2014 cover image of Rikki-Tikki-Tavi, courtesy Wikimedia.

Perhaps it is our historical and modern associations that keeps the loitering basilisk apparent to us despite its current relatively rare use in explicit form. From Christian tradition we see a basilisk being slain by a knight, or Michael, though more often demons are represented by snakes. Within medieval stories of alchemy links were to be found between wealth and basilisks, the ashes of which could transform silver into gold, emphasizing the connection between fiery evil and the sin of greed. Poets mention them, Dracula’s gaze engendered a similar fear, and a courageous mongoose in an Indian garden calls back the monster’s only natural predator, the weasel. But the mixture of their strange and unnatural appearance, symbolic of unholy alliance, remains in the shadows, perhaps more respectfully feared for what we do not see.


Sources
The Medieval Bestiary
Symbol Sage

 

Mythical Monday: Searching for Selkies

Good morning and welcome to Second Sleep’s new series, Mythical Monday. Within this series we will explore, as our title implies, the world of myth. Particularly because learning is our objective, we will most often seek topics unfamiliar, and welcome suggestions at any time. On occasion we might dive a bit deeper into myths that seem common, yet harbor a history we aren’t necessarily aware of or perhaps link to new or recent discoveries. Apart from the topic being mythology related, there isn’t a specific formula that governs the series, with the exception perhaps of enjoying ourselves as we explore the world that seeks to explain ours.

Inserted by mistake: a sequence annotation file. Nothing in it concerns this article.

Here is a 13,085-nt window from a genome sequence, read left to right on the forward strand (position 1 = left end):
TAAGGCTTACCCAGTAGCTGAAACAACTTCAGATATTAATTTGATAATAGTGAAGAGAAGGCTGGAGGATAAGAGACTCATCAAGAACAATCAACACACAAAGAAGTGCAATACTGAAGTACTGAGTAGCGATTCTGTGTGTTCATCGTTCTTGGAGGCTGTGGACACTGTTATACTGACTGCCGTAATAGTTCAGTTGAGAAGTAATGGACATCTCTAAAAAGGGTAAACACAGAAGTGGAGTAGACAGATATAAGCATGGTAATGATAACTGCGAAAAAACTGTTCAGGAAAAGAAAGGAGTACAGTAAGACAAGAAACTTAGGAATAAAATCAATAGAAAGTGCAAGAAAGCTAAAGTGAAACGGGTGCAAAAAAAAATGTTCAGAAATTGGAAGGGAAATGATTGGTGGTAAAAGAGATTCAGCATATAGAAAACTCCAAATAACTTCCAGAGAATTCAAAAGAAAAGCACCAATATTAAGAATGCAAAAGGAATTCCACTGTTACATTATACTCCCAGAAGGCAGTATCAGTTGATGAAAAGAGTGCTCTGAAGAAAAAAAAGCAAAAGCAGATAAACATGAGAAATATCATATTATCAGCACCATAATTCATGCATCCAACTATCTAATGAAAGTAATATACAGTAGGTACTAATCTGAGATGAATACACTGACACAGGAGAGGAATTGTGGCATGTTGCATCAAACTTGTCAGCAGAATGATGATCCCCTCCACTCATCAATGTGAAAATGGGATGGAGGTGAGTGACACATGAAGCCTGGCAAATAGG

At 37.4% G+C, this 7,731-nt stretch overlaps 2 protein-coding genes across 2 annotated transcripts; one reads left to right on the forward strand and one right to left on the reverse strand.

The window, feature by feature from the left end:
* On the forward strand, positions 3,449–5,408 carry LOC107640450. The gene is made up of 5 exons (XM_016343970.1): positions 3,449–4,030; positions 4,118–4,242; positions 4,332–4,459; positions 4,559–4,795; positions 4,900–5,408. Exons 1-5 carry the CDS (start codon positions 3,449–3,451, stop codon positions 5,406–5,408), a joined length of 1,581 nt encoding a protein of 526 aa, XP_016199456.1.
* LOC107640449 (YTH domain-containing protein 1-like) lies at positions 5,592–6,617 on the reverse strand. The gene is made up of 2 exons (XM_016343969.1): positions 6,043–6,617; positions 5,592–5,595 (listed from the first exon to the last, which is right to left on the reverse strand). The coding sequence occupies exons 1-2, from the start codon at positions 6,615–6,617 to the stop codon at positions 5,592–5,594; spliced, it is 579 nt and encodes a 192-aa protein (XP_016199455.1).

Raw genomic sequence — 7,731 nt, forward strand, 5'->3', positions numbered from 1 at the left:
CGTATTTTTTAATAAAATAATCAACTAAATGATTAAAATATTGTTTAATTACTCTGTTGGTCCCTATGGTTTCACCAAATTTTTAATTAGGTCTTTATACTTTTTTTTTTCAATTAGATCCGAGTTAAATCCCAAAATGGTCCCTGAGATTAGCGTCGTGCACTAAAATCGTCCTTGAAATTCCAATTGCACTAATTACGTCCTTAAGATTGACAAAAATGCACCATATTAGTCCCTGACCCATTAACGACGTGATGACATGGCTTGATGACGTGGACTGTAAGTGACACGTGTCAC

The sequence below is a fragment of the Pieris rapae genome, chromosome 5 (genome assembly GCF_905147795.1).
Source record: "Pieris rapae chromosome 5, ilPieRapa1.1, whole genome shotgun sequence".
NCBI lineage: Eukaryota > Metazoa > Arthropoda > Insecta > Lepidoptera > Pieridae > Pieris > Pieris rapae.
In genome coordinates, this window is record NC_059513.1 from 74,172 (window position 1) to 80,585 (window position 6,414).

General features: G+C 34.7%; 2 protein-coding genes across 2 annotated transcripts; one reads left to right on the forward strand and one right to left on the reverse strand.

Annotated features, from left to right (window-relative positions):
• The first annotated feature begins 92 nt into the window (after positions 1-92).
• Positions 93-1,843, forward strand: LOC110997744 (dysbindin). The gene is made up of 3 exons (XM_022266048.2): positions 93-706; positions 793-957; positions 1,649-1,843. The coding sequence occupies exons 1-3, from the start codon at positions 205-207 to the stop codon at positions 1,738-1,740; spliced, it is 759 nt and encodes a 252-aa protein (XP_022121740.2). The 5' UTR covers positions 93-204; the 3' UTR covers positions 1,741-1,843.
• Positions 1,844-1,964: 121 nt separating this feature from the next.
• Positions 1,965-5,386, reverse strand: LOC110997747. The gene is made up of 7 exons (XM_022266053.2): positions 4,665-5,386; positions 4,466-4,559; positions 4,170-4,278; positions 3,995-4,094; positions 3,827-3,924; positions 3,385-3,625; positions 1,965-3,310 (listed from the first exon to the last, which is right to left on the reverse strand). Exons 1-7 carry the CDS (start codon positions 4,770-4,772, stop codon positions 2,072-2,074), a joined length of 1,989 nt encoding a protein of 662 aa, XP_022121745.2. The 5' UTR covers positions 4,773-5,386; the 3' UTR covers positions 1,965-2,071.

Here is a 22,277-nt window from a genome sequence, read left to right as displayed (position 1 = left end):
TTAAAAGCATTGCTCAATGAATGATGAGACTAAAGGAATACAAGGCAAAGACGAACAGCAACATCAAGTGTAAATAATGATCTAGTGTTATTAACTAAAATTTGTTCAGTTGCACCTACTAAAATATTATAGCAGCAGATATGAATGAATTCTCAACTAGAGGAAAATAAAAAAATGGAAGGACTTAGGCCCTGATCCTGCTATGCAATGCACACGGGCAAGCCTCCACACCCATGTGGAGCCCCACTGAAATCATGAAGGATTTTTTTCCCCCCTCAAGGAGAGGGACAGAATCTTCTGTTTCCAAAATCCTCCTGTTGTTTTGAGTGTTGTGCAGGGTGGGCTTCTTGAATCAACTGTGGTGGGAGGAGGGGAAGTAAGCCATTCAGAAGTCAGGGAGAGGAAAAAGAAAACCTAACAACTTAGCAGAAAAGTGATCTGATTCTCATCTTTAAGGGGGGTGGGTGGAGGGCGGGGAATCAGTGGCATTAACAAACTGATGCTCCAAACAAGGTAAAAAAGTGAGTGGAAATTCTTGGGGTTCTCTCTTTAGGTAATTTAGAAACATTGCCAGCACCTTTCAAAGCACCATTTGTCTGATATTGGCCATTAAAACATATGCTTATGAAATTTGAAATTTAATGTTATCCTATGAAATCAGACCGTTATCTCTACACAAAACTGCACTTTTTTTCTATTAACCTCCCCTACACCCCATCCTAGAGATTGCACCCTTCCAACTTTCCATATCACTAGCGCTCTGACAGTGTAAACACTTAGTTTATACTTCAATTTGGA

Ulysses and the Sirens by John William Waterhouse (Courtesy Wikimedia Commons)

In the world of sea creatures, mermaids and sirens seem to get all the attention, and many recall the great lengths Odysseus goes to be able to hear the plaintive song of the sirens. Passing by their island as he attempts to sail home from the Trojan War, the would-be king of Ithaca has himself tied to his ship’s mast and extracts a vow from his men, who all must wear ear plugs, that no matter how he tries to persuade or trick them, they must not let him down until they are well past. In this manner Odysseus is able to hear the sirens’ seductive tune without falling victim to the lure of its enchantment, which would mean destruction amongst the rocky coast of their island.